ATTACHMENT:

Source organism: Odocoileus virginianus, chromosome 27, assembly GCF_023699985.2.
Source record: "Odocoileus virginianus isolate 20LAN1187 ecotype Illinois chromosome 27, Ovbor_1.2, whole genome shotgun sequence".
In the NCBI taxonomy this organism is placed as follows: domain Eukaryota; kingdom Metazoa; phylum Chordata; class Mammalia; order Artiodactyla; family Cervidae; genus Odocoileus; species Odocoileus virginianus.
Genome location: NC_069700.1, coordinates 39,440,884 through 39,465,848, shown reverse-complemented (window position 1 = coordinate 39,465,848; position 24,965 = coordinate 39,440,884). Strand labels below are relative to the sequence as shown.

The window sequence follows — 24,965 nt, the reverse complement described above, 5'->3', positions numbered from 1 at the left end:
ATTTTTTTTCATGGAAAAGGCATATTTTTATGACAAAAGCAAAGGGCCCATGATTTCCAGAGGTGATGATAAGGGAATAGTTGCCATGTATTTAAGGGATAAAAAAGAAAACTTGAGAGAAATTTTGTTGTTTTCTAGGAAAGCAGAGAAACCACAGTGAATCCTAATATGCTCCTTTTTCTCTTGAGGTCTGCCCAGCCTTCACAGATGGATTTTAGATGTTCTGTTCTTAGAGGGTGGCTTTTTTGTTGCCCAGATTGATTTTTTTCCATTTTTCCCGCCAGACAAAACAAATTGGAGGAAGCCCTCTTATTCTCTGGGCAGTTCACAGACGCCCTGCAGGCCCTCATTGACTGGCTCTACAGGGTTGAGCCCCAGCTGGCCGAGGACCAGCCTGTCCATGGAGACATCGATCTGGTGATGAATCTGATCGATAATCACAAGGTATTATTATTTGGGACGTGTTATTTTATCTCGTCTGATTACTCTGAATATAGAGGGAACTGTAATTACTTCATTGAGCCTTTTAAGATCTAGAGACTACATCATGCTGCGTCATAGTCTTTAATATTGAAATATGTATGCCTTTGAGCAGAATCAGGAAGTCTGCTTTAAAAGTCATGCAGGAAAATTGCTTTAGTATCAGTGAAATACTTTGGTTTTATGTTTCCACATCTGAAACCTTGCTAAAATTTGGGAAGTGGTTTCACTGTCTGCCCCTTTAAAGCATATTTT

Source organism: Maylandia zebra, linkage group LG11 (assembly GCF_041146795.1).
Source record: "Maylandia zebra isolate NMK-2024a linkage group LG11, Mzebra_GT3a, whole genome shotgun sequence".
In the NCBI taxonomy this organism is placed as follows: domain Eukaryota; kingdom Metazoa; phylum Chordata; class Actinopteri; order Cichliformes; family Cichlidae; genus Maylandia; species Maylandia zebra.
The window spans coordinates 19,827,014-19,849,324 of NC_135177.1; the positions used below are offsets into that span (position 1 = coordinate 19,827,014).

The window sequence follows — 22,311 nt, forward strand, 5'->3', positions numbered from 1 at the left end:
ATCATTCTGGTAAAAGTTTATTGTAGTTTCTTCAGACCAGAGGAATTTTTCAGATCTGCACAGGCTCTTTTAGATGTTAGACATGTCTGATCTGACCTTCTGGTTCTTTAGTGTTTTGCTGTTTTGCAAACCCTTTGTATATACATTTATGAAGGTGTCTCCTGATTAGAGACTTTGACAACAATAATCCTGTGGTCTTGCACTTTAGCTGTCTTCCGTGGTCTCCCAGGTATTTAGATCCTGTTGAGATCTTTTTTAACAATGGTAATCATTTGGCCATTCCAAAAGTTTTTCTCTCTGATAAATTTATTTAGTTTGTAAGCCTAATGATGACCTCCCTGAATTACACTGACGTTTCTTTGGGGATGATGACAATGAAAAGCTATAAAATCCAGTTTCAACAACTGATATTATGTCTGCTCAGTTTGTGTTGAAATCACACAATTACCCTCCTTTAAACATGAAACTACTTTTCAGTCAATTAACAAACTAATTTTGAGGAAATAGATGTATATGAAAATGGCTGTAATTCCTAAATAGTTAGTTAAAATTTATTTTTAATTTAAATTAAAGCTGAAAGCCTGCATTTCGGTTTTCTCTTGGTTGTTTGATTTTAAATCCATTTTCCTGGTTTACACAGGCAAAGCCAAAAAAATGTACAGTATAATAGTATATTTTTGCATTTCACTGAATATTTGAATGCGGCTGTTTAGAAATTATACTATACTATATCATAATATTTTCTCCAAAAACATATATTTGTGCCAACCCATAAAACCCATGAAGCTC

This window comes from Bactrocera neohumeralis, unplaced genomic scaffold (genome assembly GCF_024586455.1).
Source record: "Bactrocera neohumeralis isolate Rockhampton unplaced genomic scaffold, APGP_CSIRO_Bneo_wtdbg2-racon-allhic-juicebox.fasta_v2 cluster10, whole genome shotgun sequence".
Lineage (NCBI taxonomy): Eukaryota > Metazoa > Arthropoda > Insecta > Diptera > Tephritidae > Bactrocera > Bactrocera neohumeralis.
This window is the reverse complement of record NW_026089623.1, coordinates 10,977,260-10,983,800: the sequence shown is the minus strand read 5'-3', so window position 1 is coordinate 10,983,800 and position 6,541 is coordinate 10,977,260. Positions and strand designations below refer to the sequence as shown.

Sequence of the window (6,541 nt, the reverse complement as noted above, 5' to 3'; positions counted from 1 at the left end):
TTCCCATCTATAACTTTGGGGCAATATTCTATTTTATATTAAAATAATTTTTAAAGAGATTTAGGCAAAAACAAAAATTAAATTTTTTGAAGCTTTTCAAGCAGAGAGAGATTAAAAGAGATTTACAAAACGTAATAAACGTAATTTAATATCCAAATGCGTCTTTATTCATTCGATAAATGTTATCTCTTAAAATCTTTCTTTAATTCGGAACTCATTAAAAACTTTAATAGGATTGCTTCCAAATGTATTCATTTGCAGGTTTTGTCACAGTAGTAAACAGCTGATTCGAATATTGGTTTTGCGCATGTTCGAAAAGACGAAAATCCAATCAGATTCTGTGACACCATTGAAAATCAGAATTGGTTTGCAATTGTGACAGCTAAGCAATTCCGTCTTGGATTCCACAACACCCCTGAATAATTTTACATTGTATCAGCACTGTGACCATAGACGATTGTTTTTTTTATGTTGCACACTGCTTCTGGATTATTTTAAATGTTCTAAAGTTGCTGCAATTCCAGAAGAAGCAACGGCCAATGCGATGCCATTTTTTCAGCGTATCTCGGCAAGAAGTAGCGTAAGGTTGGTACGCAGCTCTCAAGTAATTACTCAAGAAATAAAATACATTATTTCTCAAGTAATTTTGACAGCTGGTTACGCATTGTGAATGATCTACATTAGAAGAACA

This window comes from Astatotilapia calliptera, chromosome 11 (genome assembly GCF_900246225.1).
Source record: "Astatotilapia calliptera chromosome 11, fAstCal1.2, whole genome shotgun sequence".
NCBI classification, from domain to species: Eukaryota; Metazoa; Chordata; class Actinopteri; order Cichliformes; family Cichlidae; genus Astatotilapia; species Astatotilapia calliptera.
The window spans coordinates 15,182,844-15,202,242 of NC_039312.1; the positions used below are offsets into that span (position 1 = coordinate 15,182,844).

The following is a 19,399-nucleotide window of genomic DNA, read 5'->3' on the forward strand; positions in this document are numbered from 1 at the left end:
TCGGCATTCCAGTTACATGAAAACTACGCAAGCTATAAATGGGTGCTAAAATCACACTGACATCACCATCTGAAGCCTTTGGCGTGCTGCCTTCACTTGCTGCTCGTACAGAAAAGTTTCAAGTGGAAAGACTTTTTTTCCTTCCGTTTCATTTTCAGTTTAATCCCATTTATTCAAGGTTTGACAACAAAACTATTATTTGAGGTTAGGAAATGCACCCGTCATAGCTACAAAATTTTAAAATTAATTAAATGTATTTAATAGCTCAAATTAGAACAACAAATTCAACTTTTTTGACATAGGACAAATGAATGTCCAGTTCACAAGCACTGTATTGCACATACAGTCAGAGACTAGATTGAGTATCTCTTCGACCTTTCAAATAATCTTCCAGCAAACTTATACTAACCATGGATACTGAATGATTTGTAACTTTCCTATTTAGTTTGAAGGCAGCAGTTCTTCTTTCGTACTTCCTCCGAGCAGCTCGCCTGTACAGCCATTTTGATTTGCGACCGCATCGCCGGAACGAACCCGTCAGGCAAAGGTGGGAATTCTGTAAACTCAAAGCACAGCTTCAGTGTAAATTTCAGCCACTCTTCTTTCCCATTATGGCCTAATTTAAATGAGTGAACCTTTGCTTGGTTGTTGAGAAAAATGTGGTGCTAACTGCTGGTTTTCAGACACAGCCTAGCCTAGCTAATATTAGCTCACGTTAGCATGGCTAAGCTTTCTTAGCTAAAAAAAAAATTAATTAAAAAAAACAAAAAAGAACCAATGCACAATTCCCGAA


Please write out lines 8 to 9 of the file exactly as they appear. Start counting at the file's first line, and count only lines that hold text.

Source record: "Maylandia zebra isolate NMK-2024a linkage group LG11, Mzebra_GT3a, whole genome shotgun sequence".
In the NCBI taxonomy this organism is placed as follows: domain Eukaryota; kingdom Metazoa; phylum Chordata; class Actinopteri; order Cichliformes; family Cichlidae; genus Maylandia; species Maylandia zebra.